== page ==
September 28, 2020

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Trudeau two-faced? Guilty as charged

Editorial

Hey there, time traveller!
This article was published 5/12/2019 (297 days ago), so information in it may no longer be current.

"Two-faced."

In the course of normal social interaction, such a description would likely be perceived as a deep-cutting insult, a stinging rebuke or some unevenly measured combination of the two. The term suggests behaviour that is dishonest and/or duplicitous and/or disingenuous, and a person whose outward actions and words can’t be trusted.

Somebody called our prime minister two-faced. And based on the available facts, the leveller of the accusation, U.S. President Donald Trump, seems to have just cause. After all, Justin Trudeau’s public display of collegial politeness and diplomatic deference toward the complainant was quickly undone by a surreptitiously captured video in which he and other world leaders appeared to be mocking Mr. Trump with laughter and derisive comments.

So, two-faced? Guilty as charged. But the gravity of the offence must be measured against the fact the aggrieved party in this exchange is someone whose own capacity for verbal nastiness and dishonesty — both spoken and Twitter-unleashed — seems to know no bounds.

The incident(s) in question occurred at the 70th-anniversary NATO summit in London, during which Mr. Trump was his usual unhinged self, turning planned photo-ops with other world leaders into rambling off-the-cuff press conferences and creating uncomfortably tense interludes for all who found themselves in his orbit with the international media looking on.

Mr. Trudeau’s meeting with the U.S. president went as well as could be expected; certainly, it was less tense than the photo-op debacle involving French President Emmanuel Macron, who absorbed a couple of verbal broadsides before slamming Mr. Trump with a "Let’s be serious" rejoinder after a flippant remark about sending captured IS fighters to France.

U.S. President Donald Trump, front, with Foreign Secretary Dominic Raab and British Prime Minister Boris Johnson onstage during the annual NATO heads of government summit on Wednesday, Dec. 4, 2019 in Watford, England. (Stefan Rousseau / Canadian Press)

TRIBUNE MEDIA TNS

U.S. President Donald Trump, front, with Foreign Secretary Dominic Raab and British Prime Minister Boris Johnson onstage during the annual NATO heads of government summit on Wednesday, Dec. 4, 2019 in Watford, England. (Stefan Rousseau / Canadian Press)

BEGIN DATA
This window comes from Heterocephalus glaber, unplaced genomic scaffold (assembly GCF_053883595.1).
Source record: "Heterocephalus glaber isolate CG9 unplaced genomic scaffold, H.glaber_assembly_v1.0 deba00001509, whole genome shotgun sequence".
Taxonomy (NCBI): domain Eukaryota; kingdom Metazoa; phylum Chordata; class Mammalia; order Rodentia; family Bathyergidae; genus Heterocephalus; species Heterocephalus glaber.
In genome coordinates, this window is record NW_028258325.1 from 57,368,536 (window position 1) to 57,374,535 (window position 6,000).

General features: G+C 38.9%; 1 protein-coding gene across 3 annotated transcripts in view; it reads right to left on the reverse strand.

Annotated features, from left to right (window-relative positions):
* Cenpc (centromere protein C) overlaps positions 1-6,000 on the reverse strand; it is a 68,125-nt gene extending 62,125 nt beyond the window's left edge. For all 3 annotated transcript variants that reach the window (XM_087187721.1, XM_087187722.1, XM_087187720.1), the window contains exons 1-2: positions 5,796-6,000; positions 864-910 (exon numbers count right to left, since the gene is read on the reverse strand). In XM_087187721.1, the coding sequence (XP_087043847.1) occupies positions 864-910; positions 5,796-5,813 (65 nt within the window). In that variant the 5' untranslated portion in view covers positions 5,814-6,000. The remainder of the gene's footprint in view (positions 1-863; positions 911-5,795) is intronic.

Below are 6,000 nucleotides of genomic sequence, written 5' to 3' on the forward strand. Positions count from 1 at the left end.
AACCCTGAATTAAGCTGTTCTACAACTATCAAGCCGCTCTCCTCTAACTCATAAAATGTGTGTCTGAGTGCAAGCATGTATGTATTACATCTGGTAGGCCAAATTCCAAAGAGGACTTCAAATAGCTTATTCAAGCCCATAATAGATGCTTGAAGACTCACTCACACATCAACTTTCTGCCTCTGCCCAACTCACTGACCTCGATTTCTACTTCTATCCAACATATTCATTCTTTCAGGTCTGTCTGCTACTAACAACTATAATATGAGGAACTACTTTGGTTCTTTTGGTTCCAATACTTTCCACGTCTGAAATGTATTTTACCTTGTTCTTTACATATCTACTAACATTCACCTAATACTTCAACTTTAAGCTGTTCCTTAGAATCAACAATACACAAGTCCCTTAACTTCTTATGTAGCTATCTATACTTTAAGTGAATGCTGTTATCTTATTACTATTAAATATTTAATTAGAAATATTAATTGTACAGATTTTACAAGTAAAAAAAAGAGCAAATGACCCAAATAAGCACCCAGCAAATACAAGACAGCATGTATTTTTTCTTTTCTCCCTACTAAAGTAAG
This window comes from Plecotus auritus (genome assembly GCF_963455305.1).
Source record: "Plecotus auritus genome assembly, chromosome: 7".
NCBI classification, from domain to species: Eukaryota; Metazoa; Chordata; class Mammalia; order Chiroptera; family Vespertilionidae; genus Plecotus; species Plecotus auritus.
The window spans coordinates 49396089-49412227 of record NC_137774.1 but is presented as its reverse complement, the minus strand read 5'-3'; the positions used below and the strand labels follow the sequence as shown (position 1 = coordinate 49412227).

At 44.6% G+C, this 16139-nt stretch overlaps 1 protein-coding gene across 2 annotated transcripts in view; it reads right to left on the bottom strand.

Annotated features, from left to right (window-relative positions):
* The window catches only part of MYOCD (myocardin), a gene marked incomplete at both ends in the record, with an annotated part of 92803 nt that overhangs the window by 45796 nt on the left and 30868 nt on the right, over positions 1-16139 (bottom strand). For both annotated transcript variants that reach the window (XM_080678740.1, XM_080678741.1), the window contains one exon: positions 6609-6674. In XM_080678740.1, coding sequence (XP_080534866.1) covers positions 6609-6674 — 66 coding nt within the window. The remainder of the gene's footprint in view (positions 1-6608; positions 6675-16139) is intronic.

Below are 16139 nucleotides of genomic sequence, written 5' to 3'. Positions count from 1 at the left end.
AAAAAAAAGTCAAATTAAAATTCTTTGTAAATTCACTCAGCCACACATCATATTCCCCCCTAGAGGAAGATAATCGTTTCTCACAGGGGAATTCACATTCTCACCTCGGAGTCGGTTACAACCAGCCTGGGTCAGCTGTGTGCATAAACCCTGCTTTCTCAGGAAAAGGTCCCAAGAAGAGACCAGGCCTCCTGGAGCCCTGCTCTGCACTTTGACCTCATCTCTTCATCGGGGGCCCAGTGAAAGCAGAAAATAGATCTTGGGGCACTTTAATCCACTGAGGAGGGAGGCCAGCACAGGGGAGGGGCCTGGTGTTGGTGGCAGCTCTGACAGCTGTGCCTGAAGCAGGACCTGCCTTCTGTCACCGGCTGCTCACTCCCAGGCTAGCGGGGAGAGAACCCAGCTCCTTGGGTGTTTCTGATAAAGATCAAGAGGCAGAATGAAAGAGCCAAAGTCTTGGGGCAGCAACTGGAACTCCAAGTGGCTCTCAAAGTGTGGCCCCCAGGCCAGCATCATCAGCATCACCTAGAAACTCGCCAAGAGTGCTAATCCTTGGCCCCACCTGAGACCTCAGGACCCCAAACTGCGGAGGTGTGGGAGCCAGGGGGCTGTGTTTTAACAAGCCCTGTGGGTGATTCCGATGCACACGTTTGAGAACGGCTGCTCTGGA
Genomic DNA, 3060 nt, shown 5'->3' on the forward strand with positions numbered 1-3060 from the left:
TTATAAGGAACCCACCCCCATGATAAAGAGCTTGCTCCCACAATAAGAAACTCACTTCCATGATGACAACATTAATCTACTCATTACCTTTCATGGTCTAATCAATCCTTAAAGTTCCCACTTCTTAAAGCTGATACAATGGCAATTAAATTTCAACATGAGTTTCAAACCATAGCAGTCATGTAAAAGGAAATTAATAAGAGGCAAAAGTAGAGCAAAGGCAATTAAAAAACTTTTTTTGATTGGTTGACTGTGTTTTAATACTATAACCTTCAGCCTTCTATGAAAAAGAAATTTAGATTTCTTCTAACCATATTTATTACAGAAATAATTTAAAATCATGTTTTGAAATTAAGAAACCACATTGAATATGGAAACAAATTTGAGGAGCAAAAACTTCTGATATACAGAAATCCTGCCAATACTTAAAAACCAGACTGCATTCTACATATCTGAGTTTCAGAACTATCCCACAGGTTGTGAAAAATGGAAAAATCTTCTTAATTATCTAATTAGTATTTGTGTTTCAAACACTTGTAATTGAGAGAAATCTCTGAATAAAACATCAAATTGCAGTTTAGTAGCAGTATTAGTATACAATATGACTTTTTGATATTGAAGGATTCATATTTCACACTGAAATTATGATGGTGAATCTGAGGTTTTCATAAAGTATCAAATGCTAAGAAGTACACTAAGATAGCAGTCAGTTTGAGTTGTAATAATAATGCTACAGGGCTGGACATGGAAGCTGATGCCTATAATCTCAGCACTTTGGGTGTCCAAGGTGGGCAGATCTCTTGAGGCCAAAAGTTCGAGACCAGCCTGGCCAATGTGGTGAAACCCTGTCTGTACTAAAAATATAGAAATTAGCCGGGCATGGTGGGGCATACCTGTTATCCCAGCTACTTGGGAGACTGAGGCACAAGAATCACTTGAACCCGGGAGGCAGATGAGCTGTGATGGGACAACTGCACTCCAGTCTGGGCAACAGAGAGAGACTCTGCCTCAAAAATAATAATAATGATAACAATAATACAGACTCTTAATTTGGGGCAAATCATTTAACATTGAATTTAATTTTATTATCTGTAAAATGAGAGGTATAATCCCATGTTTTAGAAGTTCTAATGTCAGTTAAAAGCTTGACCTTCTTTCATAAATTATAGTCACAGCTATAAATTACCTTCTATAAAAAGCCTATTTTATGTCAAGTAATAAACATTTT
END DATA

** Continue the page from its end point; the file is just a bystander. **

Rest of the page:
It’s worth noting that Mr. Macron — along with British Prime Minister Boris Johnson, Princess Anne and Dutch Prime Minister Mark Rutte — was also part of the conversation that produced the Trump-taunting video clip. And while Canada’s PM was the one most directly facing the phantom video camera and whose words were most clearly captured by its microphone, what the video really displays is a favoured strategy for dealing with Mr. Trump in the international arena — enduring the discomfort of unpredictable public encounters with an ill-prepared and serially impulsive president, and then debriefing them in (what is hoped to be) private with the only other people who have had similar experiences and understand the nature of the ordeal.

Mr. Trump — who, despite his combative public posture, is known to have a rather fragile ego — followed up his "two-faced" jab at Mr. Trudeau by promptly packing and leaving the NATO summit before its closing press conference. The video of Mr. Trudeau and the others sharing laughs at what is assumed to be Mr. Trump’s expense remained prominent in the 24-hour news cycle after Air Force One’s departure, and quickly became the centrepiece of an attack ad from Democratic presidential front-runner Joe Biden.

President Donald Trump returns to U.S. soil after abruptly leaving the NATO summit before its closing press conference. (Kevin Wolf / Canadian Press)

President Donald Trump returns to U.S. soil after abruptly leaving the NATO summit before its closing press conference. (Kevin Wolf / Canadian Press)

What remains to be seen is whether there are consequences for the two-facedness. The president has demonstrated an impressive knack for holding a grudge, and there are tariff threats to be considered, a Canada-U.S.-Mexico trade deal to be finalized and a sticky situation to be resolved involving a detained Chinese executive and a couple of unlawfully imprisoned Canadians.

Mr. Trudeau need not be concerned about being called two-faced by the likes of Mr. Trump. But we should be a bit worried about what comes next from a clearly peeved POTUS with a penchant for payback.

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